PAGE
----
For around $130 and 3 hours of your time, you can build a portable aquaponic system in your home or apartment that will produce organic plants and fish.
This is probably the easiest system for producing organic food you can make. There's very little maintenance as the system is a miniature, self-contained ecosystem.
Aquaponics is a combination of aquaculture (raising fish and other aquatic animals) with hydroponics (the cultivation of plants in water instead of soil). It is a system for farming plants and fish together in a mutually beneficial cycle. The fish produce waste which turns into nitrates and ammonia that the plants feed on, keeping the water clean for the fish.
An indoor, desktop system:
1) Feed Your Fish (Daily)
Your fish are an essential part of your aquaponics system, so it’s important that they stayfully nourished. You should feed them twice a day (or at least once), once in the morning and again before sun down.
You can use an automatic fish feeder to help you do this if you’re unavailable, but being present while feeding your fish also serves as a health check, because if you see that your fish are not eating actively, then it may be a sign that something is wrong.
2) Check The Temperature Of Your Fish Tank (Daily)
It’s a quick check that can easily be done just by searching on the ideal temperature for the type of fish you’ll be raising.
3) Check For Insects (Weekly)
You want to take care of an insect problem sooner rather than later, because it can quickly get out of control. Any time you harvest a plant, you should check for insects, which will usually reside underneath plant leaves or in the steam sections.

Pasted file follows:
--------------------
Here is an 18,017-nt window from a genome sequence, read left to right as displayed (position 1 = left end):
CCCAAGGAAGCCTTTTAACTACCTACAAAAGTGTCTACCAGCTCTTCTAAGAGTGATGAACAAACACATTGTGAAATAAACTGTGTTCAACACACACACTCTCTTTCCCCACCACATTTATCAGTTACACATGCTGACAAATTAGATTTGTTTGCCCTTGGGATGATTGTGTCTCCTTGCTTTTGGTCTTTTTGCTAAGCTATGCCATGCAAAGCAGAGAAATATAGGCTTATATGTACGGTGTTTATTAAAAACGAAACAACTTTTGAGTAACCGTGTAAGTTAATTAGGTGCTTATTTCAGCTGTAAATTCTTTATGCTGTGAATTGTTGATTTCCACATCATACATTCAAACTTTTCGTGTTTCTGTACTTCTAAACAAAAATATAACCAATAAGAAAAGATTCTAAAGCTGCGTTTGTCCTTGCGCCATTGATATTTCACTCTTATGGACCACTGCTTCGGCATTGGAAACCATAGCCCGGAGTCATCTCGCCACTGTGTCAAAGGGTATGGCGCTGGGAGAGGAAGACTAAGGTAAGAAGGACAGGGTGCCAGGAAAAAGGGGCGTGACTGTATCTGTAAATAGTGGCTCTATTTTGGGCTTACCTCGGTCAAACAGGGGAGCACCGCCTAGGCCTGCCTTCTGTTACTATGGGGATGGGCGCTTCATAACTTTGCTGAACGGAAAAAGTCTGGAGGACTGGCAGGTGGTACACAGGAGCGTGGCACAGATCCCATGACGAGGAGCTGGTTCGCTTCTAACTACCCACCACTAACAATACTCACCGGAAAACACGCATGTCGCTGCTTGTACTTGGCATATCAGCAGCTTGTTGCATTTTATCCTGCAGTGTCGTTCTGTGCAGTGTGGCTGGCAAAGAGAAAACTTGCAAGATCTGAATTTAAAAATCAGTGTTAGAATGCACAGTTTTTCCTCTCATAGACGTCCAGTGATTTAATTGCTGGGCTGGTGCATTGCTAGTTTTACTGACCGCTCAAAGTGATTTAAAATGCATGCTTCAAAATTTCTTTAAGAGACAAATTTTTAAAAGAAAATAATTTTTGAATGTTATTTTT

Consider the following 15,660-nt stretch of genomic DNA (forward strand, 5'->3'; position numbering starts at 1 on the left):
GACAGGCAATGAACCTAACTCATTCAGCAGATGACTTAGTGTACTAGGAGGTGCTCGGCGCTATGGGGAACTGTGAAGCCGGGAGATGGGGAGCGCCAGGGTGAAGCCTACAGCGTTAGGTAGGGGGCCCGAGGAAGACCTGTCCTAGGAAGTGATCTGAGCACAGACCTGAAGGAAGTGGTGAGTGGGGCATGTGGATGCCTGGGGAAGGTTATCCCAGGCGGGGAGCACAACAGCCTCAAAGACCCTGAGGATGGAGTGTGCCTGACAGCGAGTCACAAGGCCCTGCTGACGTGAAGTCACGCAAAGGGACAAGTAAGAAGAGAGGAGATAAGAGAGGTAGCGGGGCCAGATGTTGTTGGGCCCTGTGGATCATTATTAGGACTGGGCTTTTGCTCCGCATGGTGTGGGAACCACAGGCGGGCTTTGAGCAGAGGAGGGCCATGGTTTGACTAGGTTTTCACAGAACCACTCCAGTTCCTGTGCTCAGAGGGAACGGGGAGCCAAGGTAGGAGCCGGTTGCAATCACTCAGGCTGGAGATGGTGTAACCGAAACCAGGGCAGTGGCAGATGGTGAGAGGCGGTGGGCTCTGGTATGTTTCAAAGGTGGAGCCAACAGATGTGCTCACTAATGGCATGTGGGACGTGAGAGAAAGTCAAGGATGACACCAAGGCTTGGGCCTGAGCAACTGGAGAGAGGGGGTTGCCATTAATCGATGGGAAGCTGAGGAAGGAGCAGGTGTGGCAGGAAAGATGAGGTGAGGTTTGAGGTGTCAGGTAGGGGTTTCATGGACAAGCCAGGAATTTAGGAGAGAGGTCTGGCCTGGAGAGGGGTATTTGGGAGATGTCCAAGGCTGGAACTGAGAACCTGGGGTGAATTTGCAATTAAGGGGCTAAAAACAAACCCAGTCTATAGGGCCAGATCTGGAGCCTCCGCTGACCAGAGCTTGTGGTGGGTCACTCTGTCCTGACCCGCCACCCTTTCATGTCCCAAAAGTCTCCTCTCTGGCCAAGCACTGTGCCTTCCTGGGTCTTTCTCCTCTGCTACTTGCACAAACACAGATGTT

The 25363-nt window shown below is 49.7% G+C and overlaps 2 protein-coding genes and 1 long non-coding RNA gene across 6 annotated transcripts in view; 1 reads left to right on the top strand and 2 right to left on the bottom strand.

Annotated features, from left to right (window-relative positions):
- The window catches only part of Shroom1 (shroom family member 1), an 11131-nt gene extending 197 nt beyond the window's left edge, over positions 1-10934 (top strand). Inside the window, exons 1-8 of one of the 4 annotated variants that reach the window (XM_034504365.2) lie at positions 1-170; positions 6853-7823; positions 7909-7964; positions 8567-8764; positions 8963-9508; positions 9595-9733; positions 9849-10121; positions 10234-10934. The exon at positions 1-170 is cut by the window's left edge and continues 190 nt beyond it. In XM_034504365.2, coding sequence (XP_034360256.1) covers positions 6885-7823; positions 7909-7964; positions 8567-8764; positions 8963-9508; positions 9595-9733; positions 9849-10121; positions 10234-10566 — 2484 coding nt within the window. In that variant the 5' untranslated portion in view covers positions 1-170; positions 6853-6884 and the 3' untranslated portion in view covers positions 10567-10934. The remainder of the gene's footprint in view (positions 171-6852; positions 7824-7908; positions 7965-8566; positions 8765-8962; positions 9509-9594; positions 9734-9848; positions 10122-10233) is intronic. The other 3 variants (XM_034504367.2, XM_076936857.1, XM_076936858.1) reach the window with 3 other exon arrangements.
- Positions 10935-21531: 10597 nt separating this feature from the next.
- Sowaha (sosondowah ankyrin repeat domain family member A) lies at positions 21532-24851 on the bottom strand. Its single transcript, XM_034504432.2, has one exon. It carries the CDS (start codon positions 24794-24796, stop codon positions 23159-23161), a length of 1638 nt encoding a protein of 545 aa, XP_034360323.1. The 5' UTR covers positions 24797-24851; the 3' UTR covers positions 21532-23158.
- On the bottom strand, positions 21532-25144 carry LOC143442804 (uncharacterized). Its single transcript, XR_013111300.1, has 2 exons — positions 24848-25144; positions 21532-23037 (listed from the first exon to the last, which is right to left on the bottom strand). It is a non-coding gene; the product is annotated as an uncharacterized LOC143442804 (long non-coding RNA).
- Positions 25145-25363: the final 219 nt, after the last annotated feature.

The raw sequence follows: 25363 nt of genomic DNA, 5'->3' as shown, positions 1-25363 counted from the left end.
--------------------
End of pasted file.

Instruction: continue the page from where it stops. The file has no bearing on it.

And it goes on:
4) Check The pH Levels (Weekly)
The pH level is your aquaponics system determines the ability of your plants nutrient intake, the bacteria’s reproduction abilities and the health of your fish. It’s safe to say that pH is arguably the most important factor of how well your aquaponics system runs, so it needs to be checked at least once a week.
The ideal pH level is between 6.8-7.0, and while some aquaponic systems steadily maintain this, over time, most systems pH will decrease naturally. If it falls below 6.5, it’s time to add hydrated lime or potash to increase the pH levels again.
5) Check The Ammonia Levels (Weekly)
Like pH, another important indicator of the overall health of your aquaponics system is the ammonia levels. This also needs to be checked once a week so you can spot any problems that may turn out to be disastrous.
Ammonia levels should be equal to or less than 0.5ppm. A sudden rise in this means that you may have a dead fish somewhere within your tank.
6) Check The Nitrate Levels (Monthly)
Nitrates are usually a good thing, but when they rise to unnatural levels (above 150ppm), this could mean that there are not enough plants to take in the nitrogen that’s being released by the nitrifying bacteria.
You can solve this three ways – Add more plants, harvest some fish or add another grow bed to your aquaponics system.
7) Check The Pumps & Plumbing System (Monthly)
Check all the pumps and plumbing is connected and working properly for successful circulation. This should really be checked everyday, while cleaning out all the pumps and pipes should be done once a month.
It’s a hassle and dirty job but it has to be done in order to maintain the efficiency of your system. A good way to clean them is to run high-pressure water from a hose through each component.